Manufacture of Condensed Milk.
The last trip which 1 was able to make before leaving Switzerland (writes a correspondent of the ‘Boihbay Gazette’) was a very interestirg one, to see the Anglo-Swiss Condensed Milk Manufactory at Chant, a village on the Lake of Zug, cno hour by rail from Lucerne, This was the first manufactory of this kind established, but there are now others in England, Germany, and America, The company is American.^ The process of condensing the milk is very simple, and nothing whatever besides a little beet or cane sugar is required to make the condensed milk keep after the tins are opened. The fresh milk, after being strained and boiled Up with the sugar, is put into the condensers, where,by evaporation, the excess of water in it is removed. After being then transferred into Cooling cans, which are placed in tanks of cold water, it coagulates: The company do not keep any cows, bat enters into contracts with the neighboring farmers to supply all the milk they require. I was informed that the milk condensed in summer, when the cows are fed upon green grass, is always richer than that condensed in winter, when they only get hay. It is strange that oxen in Switzerland are invariably stall-fed, and never let go out to graze when not employed in draught or ploughing operation, and the cows even are not exempted from this kind of work. All the exercise they get is obtained by stamping in their stalls and knocking the flies, so very numerous in Switzerland, off themselves. Yet finer and more powerful oxen are not to be seen in any country. I was surprised to learn that the cows are found to give much more milk when never taken out of their stalls, as if allowed to graze they get too much exercise, which reduces the quantity of their milk. The plan followed is, however, decidedly injurious to the meat, which is always tough and inferior to that of other countries, in which the animals get plenty of good grazing. Some 300 hands are engaged in the milk establishment, and out of 500 gallons of milk used up daily 2,500 tins of condensed milk are prepared. Nearly all the condensed milk made at Charn is exported to England, Fran e, and Italy. By no means the least important or interesting part of the work is the manufacture of the air-tight tins into which the milk is put, and the pinewood cases in which the tins are packed. All this ork is done by different very ingenious machines, even to the pasting of labels on the cans and the making up of thi cases. Manual labor is only used to place the bottoms on the cuis before they are soldered, and feed the machines with the materials which they work up.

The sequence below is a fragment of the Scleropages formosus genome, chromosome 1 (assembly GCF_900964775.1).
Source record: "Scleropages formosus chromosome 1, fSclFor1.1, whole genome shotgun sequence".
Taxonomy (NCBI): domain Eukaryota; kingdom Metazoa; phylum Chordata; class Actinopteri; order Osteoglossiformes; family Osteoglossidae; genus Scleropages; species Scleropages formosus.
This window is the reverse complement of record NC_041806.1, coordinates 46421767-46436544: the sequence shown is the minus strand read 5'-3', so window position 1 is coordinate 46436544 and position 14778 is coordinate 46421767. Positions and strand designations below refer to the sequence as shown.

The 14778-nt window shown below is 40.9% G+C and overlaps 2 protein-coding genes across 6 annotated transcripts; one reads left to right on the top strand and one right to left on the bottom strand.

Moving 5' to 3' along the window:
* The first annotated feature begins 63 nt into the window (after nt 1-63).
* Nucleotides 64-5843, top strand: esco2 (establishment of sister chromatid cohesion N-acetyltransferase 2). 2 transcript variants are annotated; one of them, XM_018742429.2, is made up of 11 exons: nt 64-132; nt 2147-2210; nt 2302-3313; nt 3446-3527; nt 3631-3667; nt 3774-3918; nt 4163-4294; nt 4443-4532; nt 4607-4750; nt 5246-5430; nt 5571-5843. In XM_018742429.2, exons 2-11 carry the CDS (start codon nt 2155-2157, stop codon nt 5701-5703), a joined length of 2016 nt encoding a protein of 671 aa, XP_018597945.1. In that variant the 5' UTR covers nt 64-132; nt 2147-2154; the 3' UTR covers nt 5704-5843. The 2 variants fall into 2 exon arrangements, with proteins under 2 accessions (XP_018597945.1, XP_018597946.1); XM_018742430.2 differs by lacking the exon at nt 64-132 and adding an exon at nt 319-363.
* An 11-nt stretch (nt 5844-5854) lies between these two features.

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Manufacture of Condensed Milk., Evening Star, Issue 8050, 29 October 1889
Manufacture of Condensed Milk. Evening Star, Issue 8050, 29 October 1889
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